An aircraft radio becomes very expensive whenever the word "aircraft" is attached to it. It could be the same Radio Shack components available in a $100.00 radio, but when it's an "aircraft radio" the cost doubles or triples. Aircraft radios are set up to use aircraft-compatible antennas that may not be appropriate for your vehicle. I know you can't drive as fast as an aircraft can fly. Many aircraft radios use standard aircraft (24 volt) power supplies not available in most cars. Since the possibility exists for you to interfere in the orderly flow of aircraft traffic, DO NOT USE AIRCRAFT RADIOS. Let the pilots get along with their own problems without you adding to them. Can you tell I used to fly in the Air Force for a living?

Exception: If you are using an aircraft for your bug out, by all means use the installed radios to follow all the required Air Traffic Control regulations governing your flight. Survival means keeping you and your family safe. If the airwaves are not cluttered with misused radios, your flight should be as uneventful as possible. Flight = hours of boredom followed by moments of panic.


These are special radios or radio frequencies you don't normally think about during your normal daily life. Most of the following items are available at a relatively low cost, or are a free service provided by the Federal Government.

Global Positioning Satellites

(GPS) Over 50 satellites now cover the globe since their first launch in 1978. Handheld and fixed receivers in vehicles now are taken for granted by many car buyers. Accuracy has now improved so much that the GPS signals can guide you through crowded city streets over open and rough terrain. First designed by the military for foot soldiers (who get lost easily), this service is now free for civilian use. However, in time of WAR, the military could just adjust their GPS satellites so that only the military version would be accurate. This takes away the use of GPS by the enemy. It makes sense.

As far as I know, there would be no way to tell exactly when the military decides to make this move. It would, for sure, be during a time of national emergency and/or an imminent threat to our troops in other parts of the world. I suppose that reading your GPS in your front yard in Indiana and finding out the GPS says you are in Alaska would be a very good "clue".

For all other type emergencies (short of WAR), GPS will continue to work on its own power sending signals to earth, to your receiver.

There are now hundreds of models and styles of GPS receivers now in use. Many cell phones have allegedly had a chip installed in them so your location can be followed by "somebody". (Big Brother???) Cars routinely come off the assembly line with GPS services, as well as other costly aids to navigation provided when the warranty is up.

I like GPS. Its fun to use, particularly walking at night, under the clouds, with no way to tell where you are except for the GPS and a compass. Again, if your batteries die, so does the GPS. Use it for a weight to catch fish.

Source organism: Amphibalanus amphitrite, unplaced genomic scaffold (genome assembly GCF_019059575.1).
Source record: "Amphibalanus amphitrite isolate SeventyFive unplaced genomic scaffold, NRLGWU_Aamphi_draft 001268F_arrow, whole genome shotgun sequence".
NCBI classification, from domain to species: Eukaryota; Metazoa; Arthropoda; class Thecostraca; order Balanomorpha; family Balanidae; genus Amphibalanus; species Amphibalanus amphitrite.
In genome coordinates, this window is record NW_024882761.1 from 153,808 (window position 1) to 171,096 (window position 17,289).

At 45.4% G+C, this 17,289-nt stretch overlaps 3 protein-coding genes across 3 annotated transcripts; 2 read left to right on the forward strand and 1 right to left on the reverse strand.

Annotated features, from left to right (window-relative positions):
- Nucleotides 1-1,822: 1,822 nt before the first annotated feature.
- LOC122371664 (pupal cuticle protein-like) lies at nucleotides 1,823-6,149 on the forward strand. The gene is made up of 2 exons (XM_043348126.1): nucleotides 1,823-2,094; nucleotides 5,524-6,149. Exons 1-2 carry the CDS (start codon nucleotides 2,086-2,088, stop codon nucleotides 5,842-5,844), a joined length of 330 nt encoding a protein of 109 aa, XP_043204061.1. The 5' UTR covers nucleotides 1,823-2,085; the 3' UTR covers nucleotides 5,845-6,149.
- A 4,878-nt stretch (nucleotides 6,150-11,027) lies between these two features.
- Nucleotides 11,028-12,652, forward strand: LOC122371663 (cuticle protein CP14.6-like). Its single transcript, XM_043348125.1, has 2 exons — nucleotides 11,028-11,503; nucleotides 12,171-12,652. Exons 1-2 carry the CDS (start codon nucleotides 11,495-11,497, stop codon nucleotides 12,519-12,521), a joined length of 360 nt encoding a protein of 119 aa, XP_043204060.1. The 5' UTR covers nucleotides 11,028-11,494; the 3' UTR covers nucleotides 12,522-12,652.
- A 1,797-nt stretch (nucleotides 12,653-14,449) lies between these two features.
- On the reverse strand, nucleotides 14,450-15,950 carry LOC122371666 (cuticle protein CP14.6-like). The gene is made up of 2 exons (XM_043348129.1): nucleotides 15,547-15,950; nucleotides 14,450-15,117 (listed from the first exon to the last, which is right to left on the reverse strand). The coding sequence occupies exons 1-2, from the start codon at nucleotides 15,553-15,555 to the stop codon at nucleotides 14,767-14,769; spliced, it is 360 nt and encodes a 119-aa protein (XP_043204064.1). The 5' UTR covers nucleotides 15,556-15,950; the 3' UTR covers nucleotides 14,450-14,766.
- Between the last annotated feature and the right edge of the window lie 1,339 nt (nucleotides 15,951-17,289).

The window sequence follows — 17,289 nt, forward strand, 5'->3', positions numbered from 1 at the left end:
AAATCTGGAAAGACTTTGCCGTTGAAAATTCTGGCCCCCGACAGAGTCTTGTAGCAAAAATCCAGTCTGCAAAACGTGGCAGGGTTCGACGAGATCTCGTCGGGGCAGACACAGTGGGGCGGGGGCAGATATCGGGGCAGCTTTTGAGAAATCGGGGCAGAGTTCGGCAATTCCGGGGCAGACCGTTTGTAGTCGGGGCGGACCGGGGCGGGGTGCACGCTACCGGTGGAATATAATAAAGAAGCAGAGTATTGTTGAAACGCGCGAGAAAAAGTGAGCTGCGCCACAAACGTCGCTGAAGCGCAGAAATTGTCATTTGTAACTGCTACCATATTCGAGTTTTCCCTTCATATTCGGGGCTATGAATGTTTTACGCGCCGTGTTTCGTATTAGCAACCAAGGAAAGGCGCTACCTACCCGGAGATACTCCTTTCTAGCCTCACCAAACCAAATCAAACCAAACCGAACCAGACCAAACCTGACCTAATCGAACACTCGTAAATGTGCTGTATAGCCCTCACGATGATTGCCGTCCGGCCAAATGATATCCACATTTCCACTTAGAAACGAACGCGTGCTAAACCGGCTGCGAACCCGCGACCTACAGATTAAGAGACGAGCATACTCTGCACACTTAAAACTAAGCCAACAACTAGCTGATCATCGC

A. NOAA Radio

The National Oceanic and Atmospheric Administration (NOAA) is part of the US Department of Commerce. The National Weather Service is part of NOAA. Since the National Weather Service has a primary responsibility to monitor severe weather, such as tornadoes and hurricanes, they have their own severe weather warning radio system.

By tuning into the local NOAA radio stations, you can keep up to date on the progress of severe weather that is going on NOW, and forecast for the future. It gives a whole lot of weather information that could be critical to your safety. Many manufacturers now produce small, desktop radios that only turn on when NOAA sends out its warning signal for local area bad weather. This system has now been refined down to warning only the radios within a certain geographical area. In the past, NOAA warning radios would go off for a tornado in Cleveland, even if you lived in Tampa. Now, only the Tampa area gets a warning when the weather is bad in Tampa, not Cleveland.

Special radios are for sale that are easily carried in a pocket while you are in the bush. If you think that bad weather is approaching, turn on the radio and get the official version from NOAA.

B. WWV, Fort Collins, Colorado

A little-known, but much used in the military, these frequencies give you the exact date and time. Based on the atomic clocks, this station sends out a synchronous time signal and verbal time announcements 24/7/365. If you are in doubt as to the exact time, remember that the time given is Universal (Greenwich) time and you have to adjust it for your own time zone. GMT, or Greenwich Mean Time (called "Zulu" time in the military) does not change for seasons or local politicians. It does not care if you're on daylight savings time or not, it just gives out the most accurate Universal time possible.